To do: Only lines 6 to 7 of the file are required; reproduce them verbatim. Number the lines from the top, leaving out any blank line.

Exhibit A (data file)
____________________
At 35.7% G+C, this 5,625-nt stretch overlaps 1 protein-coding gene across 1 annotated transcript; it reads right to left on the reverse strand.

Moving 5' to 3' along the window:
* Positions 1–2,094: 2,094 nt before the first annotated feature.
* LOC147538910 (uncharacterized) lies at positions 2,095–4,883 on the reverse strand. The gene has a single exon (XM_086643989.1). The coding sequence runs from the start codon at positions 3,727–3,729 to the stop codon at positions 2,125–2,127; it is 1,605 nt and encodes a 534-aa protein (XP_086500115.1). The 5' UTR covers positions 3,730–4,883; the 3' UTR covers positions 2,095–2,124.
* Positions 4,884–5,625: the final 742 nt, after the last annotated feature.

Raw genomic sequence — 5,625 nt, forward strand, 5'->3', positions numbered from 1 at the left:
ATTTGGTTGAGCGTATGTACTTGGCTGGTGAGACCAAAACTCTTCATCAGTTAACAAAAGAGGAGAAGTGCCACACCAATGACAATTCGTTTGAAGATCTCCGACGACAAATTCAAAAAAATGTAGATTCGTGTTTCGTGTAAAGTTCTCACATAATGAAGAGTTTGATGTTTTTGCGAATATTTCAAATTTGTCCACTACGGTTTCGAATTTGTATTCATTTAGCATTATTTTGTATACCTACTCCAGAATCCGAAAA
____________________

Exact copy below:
Raw genomic sequence — 5,625 nt, forward strand, 5'->3', positions numbered from 1 at the left:
ATTTGGTTGAGCGTATGTACTTGGCTGGTGAGACCAAAACTCTTCATCAGTTAACAAAAGAGGAGAAGTGCCACACCAATGACAATTCGTTTGAAGATCTCCGACGACAAATTCAAAAAAATGTAGATTCGTGTTTCGTGTAAAGTTCTCACATAATGAAGAGTTTGATGTTTTTGCGAATATTTCAAATTTGTCCACTACGGTTTCGAATTTGTATTCATTTAGCATTATTTTGTATACCTACTCCAGAATCCGAAAA